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To read the original and the newly released versions of the S.C. Department of Natural Resources climate-change report, go to postandcourier.com.To comment on the report, email email@example.com or mail to Climate Change, P.O. Box 167, Columbia, S.C. 29202.
A controversial state climate-change report might not have changed, now that it has been shown to the public, but the sales pitch for it sure has.
Toning it down
The introduction to “Climate Change Impacts to Natural Resources in South Carolina” has been reworked from the original, completed in 2011. The difference is distinct from the opening lines.Former Director John Frampton’s executive summary: “Global warming and cooling have occurred naturally throughout history, but changes in the past were usually much slower than the warming that has occurred in the past few decades.”Director Alvin Taylor’s forward: “In recent years state natural resource agencies including the South Carolina Department of Natural Resources (DNR) have been engaged in discussions about climate change.”
The S.C. Department of Natural Resources has released the report more than a year after it was finished, and two months after its board reversed an earlier decision not to release it.
The report is largely intact, but the introduction has been modified dramatically to tone down contentions about the warming phenomenon itself.
Climate warming and its man-made component continue to spark debate in South Carolina, despite the preponderance of research and physical changes that show both are occurring.
The lengthy report is a combination of scientific analysis, conclusions and staff recommendations on how to deal with potential impacts from climate warming on the state’s outdoors and wildlife.
DNR will take public comments on it until May 24 by mail or email.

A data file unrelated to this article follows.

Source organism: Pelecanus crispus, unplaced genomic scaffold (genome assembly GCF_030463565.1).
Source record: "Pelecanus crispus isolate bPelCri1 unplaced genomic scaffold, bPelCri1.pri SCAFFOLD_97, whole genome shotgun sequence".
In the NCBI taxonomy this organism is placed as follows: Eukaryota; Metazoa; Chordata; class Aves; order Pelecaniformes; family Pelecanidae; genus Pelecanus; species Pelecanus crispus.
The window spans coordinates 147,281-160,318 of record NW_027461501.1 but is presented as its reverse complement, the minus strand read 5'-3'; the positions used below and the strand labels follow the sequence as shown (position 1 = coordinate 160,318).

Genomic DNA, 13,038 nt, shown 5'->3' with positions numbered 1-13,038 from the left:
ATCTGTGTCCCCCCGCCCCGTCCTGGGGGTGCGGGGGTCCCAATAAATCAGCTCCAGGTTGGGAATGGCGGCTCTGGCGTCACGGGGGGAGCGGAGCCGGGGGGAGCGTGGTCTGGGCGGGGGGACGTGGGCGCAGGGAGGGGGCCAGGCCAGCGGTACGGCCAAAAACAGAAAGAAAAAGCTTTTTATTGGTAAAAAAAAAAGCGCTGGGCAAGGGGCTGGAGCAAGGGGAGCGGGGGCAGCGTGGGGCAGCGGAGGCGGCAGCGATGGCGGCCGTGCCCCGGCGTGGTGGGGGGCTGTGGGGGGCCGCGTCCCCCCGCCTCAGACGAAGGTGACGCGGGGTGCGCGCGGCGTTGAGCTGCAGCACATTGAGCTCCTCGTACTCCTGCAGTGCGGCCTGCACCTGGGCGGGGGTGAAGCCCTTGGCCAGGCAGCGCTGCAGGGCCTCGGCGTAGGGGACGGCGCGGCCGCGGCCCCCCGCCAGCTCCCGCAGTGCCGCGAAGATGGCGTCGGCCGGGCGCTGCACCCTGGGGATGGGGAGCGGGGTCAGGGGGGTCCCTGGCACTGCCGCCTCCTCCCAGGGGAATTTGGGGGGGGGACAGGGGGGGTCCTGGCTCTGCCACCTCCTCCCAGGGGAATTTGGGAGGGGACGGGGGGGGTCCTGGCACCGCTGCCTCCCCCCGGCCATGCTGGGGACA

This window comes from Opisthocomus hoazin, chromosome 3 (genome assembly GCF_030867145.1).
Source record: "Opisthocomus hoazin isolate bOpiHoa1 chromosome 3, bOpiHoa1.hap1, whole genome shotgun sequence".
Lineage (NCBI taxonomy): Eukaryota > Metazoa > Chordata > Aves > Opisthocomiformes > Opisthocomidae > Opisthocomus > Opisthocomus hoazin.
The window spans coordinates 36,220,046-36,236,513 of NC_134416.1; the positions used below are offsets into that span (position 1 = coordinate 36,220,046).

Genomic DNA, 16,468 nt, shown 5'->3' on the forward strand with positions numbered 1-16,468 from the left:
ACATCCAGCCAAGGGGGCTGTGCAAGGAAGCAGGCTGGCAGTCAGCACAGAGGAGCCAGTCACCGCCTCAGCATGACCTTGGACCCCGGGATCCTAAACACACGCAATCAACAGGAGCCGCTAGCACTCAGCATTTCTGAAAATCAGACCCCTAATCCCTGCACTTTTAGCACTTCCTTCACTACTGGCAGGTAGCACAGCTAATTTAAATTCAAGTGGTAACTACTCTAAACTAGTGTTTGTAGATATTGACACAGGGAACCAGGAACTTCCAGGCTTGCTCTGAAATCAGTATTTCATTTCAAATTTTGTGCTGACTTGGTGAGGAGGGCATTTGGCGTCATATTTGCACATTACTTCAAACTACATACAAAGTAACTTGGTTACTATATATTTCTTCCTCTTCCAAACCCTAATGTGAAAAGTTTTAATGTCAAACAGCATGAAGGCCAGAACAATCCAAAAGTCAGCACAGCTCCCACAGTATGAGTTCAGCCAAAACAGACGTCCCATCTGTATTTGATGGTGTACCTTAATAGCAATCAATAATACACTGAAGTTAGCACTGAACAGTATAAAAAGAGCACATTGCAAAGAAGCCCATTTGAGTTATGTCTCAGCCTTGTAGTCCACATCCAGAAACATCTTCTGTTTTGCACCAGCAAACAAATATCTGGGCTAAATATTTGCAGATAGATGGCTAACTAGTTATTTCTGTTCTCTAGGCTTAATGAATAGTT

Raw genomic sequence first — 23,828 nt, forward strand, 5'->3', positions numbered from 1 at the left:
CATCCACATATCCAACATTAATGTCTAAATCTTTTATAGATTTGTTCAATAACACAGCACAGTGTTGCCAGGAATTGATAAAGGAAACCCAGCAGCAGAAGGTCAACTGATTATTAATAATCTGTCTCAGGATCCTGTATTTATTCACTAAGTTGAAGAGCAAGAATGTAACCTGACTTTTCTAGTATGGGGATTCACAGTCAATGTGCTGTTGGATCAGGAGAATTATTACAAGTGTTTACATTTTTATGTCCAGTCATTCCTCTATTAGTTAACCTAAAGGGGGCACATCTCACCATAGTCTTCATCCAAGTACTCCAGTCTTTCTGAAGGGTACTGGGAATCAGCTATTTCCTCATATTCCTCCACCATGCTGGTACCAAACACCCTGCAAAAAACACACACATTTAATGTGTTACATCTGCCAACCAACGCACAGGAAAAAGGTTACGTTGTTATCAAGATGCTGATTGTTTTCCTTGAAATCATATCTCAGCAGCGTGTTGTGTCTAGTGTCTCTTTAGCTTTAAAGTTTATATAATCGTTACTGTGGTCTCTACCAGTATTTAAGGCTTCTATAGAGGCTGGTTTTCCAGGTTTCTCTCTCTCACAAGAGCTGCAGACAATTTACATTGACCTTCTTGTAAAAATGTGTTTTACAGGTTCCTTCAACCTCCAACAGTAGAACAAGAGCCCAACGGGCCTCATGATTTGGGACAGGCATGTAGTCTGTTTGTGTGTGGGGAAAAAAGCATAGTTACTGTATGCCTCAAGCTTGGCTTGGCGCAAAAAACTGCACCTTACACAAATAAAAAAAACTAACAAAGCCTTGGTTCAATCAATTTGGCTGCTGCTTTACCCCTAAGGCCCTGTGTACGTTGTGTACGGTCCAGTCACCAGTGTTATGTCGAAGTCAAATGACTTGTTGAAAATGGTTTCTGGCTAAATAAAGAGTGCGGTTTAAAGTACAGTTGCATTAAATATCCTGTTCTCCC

Originally completed in 2011 as a draft for public review, the report was shown to the DNR board in July 2012 after the replacement of some board members by then-newly elected Gov. Nikki Haley, who has pushed for pared-down, business-friendly regulatory agencies.
It was shelved. Board members characterized the subject as highly controversial, and the report as highly technical and not a priority at the time.
The decision to release it was made in February after The Post and Courier and other newspapers obtained copies. Board Chairman John Evans said then that it would be released when it was finished. The executive summary and introduction to the original report were strident: “Climate change will cause physical changes to our environment,” former Director John Frampton wrote at one point. Frampton was ousted by the board in late 2011.
The current version does not include an executive summary. Director Alvin Taylor’s introduction uses language such as “questions” and “complex issues.”
Taylor said the introduction rewrite was his decision, cleared by the board. The report itself was not changed, after discussions with staff.
“The report needs to stand on its own merits for the public’s review, not on what I think of it,” Taylor said. ”Staff had done their work. That needed to stand on its own.”
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